I had followers coming out of the woodwork to comment. They liked my tweet. I got a handful of new followers. That’s because writers crave that community, and #amwriting is a popular hashtag for the writers.
Anyway, I’m writing, and I totally feel like a writer for the first time in my life.
Creativity is a muscle.
You can talk about willpower all you want, but I’m really noticing the ease that is becoming apparent the more I write.
When I used to write, it was a real slog to try and come up with things to write about. Ideas were fleeting. I sometimes struggled to write something interesting or useful.
But after nearly two months of doing it every day, coming up with the words is actually really easy. I can sit down and knock out a thousand words in 15 minutes. Even better, I’m seeing how my writing is getting better from a functional standpoint.
My writing is starting to flow a little more naturally. I’m becoming more open and comfortable in my writing “skin”. This is a big deal, especially for a guy who is trying to be a professional writer.
Writing feels looser. And the big reason for that is…
I made the goal easy – and it’s working.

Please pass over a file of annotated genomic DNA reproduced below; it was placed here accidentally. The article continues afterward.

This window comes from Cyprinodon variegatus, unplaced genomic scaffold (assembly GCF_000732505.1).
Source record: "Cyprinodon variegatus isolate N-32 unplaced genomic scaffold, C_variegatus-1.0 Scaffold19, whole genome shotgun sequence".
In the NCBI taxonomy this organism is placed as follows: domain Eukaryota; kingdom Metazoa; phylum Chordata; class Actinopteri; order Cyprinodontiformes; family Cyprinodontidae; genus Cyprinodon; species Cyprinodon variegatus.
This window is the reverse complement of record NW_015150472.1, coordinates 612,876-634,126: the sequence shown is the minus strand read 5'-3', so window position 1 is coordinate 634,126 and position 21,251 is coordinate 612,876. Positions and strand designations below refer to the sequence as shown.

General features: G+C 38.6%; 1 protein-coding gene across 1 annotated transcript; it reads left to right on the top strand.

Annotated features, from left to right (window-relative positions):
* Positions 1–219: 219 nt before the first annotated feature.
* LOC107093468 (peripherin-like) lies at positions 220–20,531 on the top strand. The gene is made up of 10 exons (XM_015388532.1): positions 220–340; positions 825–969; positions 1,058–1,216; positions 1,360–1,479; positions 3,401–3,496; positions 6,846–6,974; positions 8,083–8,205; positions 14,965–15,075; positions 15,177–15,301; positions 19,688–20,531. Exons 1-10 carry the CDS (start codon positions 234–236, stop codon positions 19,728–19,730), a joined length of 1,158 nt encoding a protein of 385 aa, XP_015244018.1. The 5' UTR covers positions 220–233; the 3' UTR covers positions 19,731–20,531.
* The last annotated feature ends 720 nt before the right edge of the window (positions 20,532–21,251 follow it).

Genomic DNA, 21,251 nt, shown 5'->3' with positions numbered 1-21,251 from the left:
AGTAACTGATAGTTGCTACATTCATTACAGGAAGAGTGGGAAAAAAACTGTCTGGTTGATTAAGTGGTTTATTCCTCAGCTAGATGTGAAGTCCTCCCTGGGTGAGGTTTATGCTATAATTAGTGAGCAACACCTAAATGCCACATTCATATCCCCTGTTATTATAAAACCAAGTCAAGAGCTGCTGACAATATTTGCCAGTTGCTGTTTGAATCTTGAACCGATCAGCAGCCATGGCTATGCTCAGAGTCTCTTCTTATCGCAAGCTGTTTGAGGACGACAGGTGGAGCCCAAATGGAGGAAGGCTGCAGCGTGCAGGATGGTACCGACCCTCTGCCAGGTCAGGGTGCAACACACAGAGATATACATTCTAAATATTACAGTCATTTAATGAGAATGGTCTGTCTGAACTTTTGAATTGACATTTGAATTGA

The biggest lesson I learned from reading two very popular books on writing over the past few weeks is this: nobody is going to read your first draft.
This is a fact that my conscious brain has known for a long time, but it’s hard to internalize it and actually believe it. Nobody is going to read my first drafts.
Why is this important? Because it frees you up to write garbage.
I’m not saying that every word of the 1,000 per day that I’m writing is garbage. In fact, much of it isn’t. But the process of writing can unlock some other pieces that I might want to expand on. It often takes me a few paragraphs of writing before I really zero in on what I actually want to say about a given subject.
Plus, it takes all the pressure off the goal itself. I can write any time of the day, with the full knowledge that it might be garbage and nobody will see it. I can edit it later and make it a coherent piece. I can run with a thought that comes up in the last paragraph of something I’m writing and that’s the one that I actually want to publish.
In any case, I’m free to run with my thoughts, have fun with the writing process, and get the noise out of my head.
- The Do Over Calendar is a massive success. Just having that calendar in front of me, so I can see the chain of X’s every time I glance at that wall is incredibly motivating.
- Scrivener is awesome for organizing your writing. Just awesome. Loving it more every day.
- Some days, I need to write in the quiet. Other days, I need to go out in public and be among people. Doesn’t matter, I do what I have to do.
- I can wait until 11:30pm and still get my 1K in. It’s never too late to get after it.
- Having the support of the people around you is everything. My wife knows about this goal and encourages me whenever she can. It’s boss.
- Thanks to this goal, I have a wealth of already-written content to draw from whenever I need it. No more rushing to crank out some words so that I can publish something. It gives me the freedom to create more – and create better.